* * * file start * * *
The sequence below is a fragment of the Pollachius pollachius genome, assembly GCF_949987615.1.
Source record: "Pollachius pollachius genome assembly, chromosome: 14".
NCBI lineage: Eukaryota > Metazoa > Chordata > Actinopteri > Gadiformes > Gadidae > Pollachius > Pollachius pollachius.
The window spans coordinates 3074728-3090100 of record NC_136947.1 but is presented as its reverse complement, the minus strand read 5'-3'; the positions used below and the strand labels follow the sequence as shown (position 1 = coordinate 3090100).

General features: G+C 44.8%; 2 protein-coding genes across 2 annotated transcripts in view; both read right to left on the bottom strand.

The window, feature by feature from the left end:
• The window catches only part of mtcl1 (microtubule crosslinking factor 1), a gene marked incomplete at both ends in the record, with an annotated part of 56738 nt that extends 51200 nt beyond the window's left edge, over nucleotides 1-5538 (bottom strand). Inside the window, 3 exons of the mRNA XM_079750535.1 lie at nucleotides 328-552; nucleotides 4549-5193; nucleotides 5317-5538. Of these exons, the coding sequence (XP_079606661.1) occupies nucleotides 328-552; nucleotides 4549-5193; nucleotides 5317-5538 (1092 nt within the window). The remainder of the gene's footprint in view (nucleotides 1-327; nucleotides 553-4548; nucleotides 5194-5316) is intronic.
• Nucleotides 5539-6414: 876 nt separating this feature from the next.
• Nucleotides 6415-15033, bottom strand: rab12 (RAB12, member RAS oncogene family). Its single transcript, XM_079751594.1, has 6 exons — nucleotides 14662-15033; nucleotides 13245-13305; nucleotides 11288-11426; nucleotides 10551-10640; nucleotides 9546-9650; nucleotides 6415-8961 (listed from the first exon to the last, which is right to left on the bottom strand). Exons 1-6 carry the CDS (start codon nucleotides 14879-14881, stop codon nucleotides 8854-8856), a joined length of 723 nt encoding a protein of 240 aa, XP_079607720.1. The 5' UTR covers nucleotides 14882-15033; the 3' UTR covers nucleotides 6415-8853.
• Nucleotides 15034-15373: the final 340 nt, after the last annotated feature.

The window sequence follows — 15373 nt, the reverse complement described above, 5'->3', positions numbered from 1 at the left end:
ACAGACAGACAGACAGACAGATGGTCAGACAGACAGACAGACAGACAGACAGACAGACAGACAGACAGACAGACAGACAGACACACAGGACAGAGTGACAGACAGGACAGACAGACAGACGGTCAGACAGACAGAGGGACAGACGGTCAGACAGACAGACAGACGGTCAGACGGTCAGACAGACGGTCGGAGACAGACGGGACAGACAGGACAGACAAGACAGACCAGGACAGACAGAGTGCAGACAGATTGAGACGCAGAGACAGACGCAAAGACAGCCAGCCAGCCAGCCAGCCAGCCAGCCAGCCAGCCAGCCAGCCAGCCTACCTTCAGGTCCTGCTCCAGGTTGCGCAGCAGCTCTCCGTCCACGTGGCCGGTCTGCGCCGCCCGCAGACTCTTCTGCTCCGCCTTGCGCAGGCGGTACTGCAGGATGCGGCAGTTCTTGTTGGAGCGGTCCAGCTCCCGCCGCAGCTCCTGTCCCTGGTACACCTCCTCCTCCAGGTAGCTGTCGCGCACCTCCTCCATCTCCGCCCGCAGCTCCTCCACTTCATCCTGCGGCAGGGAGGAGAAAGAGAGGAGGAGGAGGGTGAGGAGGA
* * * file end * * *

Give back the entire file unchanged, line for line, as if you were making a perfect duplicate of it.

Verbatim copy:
The sequence below is a fragment of the Pollachius pollachius genome, assembly GCF_949987615.1.
Source record: "Pollachius pollachius genome assembly, chromosome: 14".
NCBI lineage: Eukaryota > Metazoa > Chordata > Actinopteri > Gadiformes > Gadidae > Pollachius > Pollachius pollachius.
The window spans coordinates 3074728-3090100 of record NC_136947.1 but is presented as its reverse complement, the minus strand read 5'-3'; the positions used below and the strand labels follow the sequence as shown (position 1 = coordinate 3090100).

General features: G+C 44.8%; 2 protein-coding genes across 2 annotated transcripts in view; both read right to left on the bottom strand.

The window, feature by feature from the left end:
• The window catches only part of mtcl1 (microtubule crosslinking factor 1), a gene marked incomplete at both ends in the record, with an annotated part of 56738 nt that extends 51200 nt beyond the window's left edge, over nucleotides 1-5538 (bottom strand). Inside the window, 3 exons of the mRNA XM_079750535.1 lie at nucleotides 328-552; nucleotides 4549-5193; nucleotides 5317-5538. Of these exons, the coding sequence (XP_079606661.1) occupies nucleotides 328-552; nucleotides 4549-5193; nucleotides 5317-5538 (1092 nt within the window). The remainder of the gene's footprint in view (nucleotides 1-327; nucleotides 553-4548; nucleotides 5194-5316) is intronic.
• Nucleotides 5539-6414: 876 nt separating this feature from the next.
• Nucleotides 6415-15033, bottom strand: rab12 (RAB12, member RAS oncogene family). Its single transcript, XM_079751594.1, has 6 exons — nucleotides 14662-15033; nucleotides 13245-13305; nucleotides 11288-11426; nucleotides 10551-10640; nucleotides 9546-9650; nucleotides 6415-8961 (listed from the first exon to the last, which is right to left on the bottom strand). Exons 1-6 carry the CDS (start codon nucleotides 14879-14881, stop codon nucleotides 8854-8856), a joined length of 723 nt encoding a protein of 240 aa, XP_079607720.1. The 5' UTR covers nucleotides 14882-15033; the 3' UTR covers nucleotides 6415-8853.
• Nucleotides 15034-15373: the final 340 nt, after the last annotated feature.

The window sequence follows — 15373 nt, the reverse complement described above, 5'->3', positions numbered from 1 at the left end:
ACAGACAGACAGACAGACAGATGGTCAGACAGACAGACAGACAGACAGACAGACAGACAGACAGACAGACAGACAGACAGACACACAGGACAGAGTGACAGACAGGACAGACAGACAGACGGTCAGACAGACAGAGGGACAGACGGTCAGACAGACAGACAGACGGTCAGACGGTCAGACAGACGGTCGGAGACAGACGGGACAGACAGGACAGACAAGACAGACCAGGACAGACAGAGTGCAGACAGATTGAGACGCAGAGACAGACGCAAAGACAGCCAGCCAGCCAGCCAGCCAGCCAGCCAGCCAGCCAGCCAGCCAGCCTACCTTCAGGTCCTGCTCCAGGTTGCGCAGCAGCTCTCCGTCCACGTGGCCGGTCTGCGCCGCCCGCAGACTCTTCTGCTCCGCCTTGCGCAGGCGGTACTGCAGGATGCGGCAGTTCTTGTTGGAGCGGTCCAGCTCCCGCCGCAGCTCCTGTCCCTGGTACACCTCCTCCTCCAGGTAGCTGTCGCGCACCTCCTCCATCTCCGCCCGCAGCTCCTCCACTTCATCCTGCGGCAGGGAGGAGAAAGAGAGGAGGAGGAGGGTGAGGAGGA